A move that was rumored to be in the works became official on Friday as former Southern Miss guard LaShay Page committed to South Carolina.
With Page planning to graduate by completing his coursework at Southern Miss he would be eligible to apply for a waiver granting him immediate eligibility.
With former Connecticut forward Alex Oriakhi being granted a waiver by the SEC to play at Missouri this coming season it’s expected that Page will be eligible to compete for the Gamecocks in 2012-13.
“It’s great being an in state kid to have the opportunity to come back and have my family see me play,” Page said. “I’m also thrilled about having the opportunity to play for Frank Martin and turning the South Carolina program around.”
The family issues are why there’s optimism that Page will be granted the waiver, which is now required since the SEC decided to ban one-year transfer students.
Page’s mother passed away in late February, and the transfer to South Carolina would allow him to play in front of his father and five year-old daughter.
First-year head coach Frank Martin’s getting a skilled player in Page, who averaged 11.6 points and 3.4 rebounds per game for the Golden Eagles.
And there’s some familiarity there as well, as it was Kansas State who ended South Carolina’s season in the NCAA tournament.
Page scored 15 points and grabbed four rebounds in that game, a 70-64 Wildcat victory.
South Carolina lost three of their top four scorers from last year’s 10-21 team, as Malik Cooke graduated and both Anthony Gill (Virginia) and Damontre Harris (Florida) decided to transfer.
Raphielle is also the assistant editor at CollegeHoops.net and can be followed on Twitter at @raphiellej.
The injury Stephen Zimmerman suffered on Saturday will keep the star UNLV freshman out for at least a week, a source told NBC Sports.
The injury is not thought to be serious, however. Zimmerman may be kept out for longer as a precaution, but that’s a result of the Runnin’ Rebels being in a situation where the rest of their regular season is relatively meaningless.
They’re not getting an at-large bid to the NCAA tournament regardless of how they finish out league play. With back-up center Ben Carter out with a torn ACL, it’s more important to make sure that Zimmerman, who is averaging 10.6 points and 9.1 boards this season, is totally healthy for the Mountain West tournament.
That tournament, mind you, will be played at UNLV’s Thomas & Mack Center.
So the Runnin’ Rebels, regardless of how poor they’ve played this season, will always have a chance to land an automatic bid.
Anyway, the more interesting aspect of this story is how Zimmerman injured the knee. It was a completely avoidable play that came after the whistle, but I’m not sure it was what you would call a “dirty play”. You tell me:
With a little more than three minutes left on Monday night, No. 24 Texas held a 57-51 lead on No. 3 Oklahoma in Norman as Jordan Woodard struggled again and Buddy Hield failed to find the rhythm that he had throughout the first three months of the season.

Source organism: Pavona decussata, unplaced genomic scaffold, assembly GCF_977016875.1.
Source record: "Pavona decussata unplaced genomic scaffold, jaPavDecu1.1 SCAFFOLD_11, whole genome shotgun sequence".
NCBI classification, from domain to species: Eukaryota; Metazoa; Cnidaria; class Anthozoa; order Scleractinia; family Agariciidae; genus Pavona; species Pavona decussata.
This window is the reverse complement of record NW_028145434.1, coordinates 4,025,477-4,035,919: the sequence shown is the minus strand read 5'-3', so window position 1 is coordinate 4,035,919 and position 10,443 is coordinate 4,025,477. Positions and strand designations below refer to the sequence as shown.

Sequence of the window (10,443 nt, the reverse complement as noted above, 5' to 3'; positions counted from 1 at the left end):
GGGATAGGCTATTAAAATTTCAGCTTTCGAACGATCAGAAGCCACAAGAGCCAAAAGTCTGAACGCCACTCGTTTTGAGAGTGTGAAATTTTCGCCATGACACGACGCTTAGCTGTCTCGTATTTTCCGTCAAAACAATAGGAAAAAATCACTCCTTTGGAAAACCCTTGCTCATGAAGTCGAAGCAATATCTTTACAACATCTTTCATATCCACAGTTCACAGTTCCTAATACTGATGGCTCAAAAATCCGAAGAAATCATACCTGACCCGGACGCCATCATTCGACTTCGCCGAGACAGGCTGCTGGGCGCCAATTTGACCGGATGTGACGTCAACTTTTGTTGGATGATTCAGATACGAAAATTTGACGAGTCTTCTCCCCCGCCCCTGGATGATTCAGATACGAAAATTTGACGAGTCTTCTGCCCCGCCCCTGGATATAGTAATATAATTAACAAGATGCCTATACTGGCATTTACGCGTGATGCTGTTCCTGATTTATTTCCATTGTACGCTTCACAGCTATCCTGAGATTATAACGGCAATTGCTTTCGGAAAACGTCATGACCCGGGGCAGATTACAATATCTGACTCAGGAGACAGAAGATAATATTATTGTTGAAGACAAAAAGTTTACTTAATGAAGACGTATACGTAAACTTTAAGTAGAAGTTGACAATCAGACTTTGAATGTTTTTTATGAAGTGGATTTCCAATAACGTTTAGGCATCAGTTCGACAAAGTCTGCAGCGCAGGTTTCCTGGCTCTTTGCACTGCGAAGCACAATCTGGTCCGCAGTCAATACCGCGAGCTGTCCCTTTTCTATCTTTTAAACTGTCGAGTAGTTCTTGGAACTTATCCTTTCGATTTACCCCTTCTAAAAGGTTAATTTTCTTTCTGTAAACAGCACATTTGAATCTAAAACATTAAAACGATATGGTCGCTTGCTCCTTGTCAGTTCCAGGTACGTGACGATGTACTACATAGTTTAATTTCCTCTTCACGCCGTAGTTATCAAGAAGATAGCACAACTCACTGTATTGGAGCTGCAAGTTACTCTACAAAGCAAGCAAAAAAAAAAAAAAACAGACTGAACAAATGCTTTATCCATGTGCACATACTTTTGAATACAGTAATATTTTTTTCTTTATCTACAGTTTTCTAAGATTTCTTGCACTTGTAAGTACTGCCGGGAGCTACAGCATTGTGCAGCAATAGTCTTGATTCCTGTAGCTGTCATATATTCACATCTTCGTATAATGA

At that point in the game, Hield was 4-for-14 from the floor with 15 points and four turnovers. He had just missed a pair of wide-open threes
“I couldn’t make a shot,” Hield said after the game. But that changed down the stretch. First, Hield finally got a three to drop. On the next possession, he got all the way to the rim and scored. On the following two possessions, he was fouled on a drive to the rim and hit four free throws. And after missing a pull-up jumper, Hield did this:
“I told coach I wanted the ball,” Hield said, “I saw Lammert coming to bite, so I pulled up.”
“It’s all money.”
Hield is already the favorite to win National Player of the Year, and this performance is only going to help his cause further. Think about it like this: Buddy was not good on Monday night, at least according to his (admittedly lofty) standards. But he still finished with 27 points and shook off a cold shooting night just in time to take over down the stretch.
Now think about this: Hield’s head coach has enough confidence in him to hand him the keys in the final minutes despite the fact that he’s struggling and on a team that has two other players that Lon Kruger trusts on game-winning possessions. Think about it. When Oklahoma beat West Virginia at the buzzer, it was Jordan Woodard that the play was drawn up for. When they beat LSU, it was Isaiah Cousins that got the rock on the final possession while Hield was used as a decoy. .
Want to talk about coaching luxuries?
Kruger has three guards that can shoot, penetrate and score, and penetrate and kick, and one of them is the National Player of the Year that doesn’t mind being used as a decoy.